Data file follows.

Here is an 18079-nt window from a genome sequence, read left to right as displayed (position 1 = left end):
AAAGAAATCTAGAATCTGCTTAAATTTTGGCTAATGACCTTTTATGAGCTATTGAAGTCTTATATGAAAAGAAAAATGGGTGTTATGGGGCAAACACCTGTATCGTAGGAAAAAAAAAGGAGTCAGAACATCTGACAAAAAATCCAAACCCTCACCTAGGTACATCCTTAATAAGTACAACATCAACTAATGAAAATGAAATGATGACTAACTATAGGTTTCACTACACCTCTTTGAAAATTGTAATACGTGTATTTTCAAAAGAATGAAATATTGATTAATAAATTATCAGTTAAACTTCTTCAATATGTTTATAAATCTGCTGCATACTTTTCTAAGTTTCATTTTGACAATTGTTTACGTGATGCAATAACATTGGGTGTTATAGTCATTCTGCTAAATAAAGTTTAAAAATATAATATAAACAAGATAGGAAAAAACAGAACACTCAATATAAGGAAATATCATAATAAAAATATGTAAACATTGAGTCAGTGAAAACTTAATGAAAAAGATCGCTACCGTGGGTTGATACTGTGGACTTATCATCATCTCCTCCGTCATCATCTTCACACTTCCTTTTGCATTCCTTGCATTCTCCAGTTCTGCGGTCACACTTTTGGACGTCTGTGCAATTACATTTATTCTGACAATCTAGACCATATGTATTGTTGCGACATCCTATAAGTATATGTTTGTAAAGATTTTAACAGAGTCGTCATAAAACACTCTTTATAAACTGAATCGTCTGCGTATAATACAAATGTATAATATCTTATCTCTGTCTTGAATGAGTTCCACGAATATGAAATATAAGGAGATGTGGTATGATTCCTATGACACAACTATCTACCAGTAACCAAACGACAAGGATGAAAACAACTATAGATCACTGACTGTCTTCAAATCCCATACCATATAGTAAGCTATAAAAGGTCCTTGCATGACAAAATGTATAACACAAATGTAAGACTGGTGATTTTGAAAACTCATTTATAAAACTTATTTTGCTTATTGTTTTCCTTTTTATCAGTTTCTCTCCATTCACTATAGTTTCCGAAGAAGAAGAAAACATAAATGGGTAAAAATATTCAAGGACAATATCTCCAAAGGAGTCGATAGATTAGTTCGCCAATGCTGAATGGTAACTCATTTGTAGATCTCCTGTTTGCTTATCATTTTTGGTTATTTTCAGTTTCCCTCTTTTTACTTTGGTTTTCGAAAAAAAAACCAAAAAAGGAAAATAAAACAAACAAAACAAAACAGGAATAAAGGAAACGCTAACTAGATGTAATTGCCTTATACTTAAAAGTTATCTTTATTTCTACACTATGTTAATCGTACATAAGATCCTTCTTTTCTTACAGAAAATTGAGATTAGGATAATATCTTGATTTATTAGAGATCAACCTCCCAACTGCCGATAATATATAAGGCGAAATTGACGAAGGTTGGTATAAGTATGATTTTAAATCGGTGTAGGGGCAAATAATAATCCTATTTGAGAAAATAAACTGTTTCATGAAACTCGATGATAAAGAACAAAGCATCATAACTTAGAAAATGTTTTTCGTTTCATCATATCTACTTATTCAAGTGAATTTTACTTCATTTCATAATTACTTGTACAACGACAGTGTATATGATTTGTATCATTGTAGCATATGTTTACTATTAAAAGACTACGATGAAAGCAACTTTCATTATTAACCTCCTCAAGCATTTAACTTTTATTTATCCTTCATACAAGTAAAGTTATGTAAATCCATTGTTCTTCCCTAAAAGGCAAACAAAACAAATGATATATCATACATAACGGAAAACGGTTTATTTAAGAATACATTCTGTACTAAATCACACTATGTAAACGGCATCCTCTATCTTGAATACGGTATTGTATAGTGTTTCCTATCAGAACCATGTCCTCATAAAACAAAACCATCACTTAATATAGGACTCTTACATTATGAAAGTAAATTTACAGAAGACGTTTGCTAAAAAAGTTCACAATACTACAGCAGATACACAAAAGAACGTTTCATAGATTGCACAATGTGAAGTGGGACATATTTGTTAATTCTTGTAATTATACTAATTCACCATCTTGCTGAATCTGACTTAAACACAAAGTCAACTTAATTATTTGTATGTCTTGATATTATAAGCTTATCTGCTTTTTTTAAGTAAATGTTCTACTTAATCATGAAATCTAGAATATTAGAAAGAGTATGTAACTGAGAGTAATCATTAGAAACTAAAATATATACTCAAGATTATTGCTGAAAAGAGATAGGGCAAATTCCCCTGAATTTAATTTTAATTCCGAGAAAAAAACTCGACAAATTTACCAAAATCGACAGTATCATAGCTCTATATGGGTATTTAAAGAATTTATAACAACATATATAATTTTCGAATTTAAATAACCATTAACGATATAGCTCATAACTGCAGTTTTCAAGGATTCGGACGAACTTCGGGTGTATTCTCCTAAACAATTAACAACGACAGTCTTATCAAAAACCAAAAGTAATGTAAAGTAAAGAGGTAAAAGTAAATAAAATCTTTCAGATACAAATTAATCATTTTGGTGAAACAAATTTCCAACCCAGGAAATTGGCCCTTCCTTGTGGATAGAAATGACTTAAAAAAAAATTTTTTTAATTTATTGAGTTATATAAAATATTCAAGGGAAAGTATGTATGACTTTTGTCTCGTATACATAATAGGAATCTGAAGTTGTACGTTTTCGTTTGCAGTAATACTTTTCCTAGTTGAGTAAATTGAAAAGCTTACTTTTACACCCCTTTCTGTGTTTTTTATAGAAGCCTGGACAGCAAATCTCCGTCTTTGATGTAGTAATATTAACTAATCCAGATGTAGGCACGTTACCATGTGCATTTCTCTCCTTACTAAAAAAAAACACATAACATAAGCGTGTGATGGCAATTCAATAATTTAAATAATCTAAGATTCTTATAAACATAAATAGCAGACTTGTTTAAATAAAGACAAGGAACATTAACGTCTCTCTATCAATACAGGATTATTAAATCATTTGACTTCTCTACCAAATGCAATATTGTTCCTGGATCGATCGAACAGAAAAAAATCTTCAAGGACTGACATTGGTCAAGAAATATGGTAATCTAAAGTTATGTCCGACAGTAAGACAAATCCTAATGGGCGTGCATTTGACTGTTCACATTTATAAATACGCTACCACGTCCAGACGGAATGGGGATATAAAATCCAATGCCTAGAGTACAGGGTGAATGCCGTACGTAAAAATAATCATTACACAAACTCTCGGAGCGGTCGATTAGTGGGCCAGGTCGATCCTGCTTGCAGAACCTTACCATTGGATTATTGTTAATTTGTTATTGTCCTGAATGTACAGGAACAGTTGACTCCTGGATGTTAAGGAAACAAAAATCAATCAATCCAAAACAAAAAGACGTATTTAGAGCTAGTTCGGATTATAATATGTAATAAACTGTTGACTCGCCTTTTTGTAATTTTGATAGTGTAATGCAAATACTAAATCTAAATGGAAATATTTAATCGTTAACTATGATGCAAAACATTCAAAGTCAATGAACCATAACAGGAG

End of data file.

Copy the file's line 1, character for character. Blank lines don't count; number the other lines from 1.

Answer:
Here is an 18079-nt window from a genome sequence, read left to right as displayed (position 1 = left end):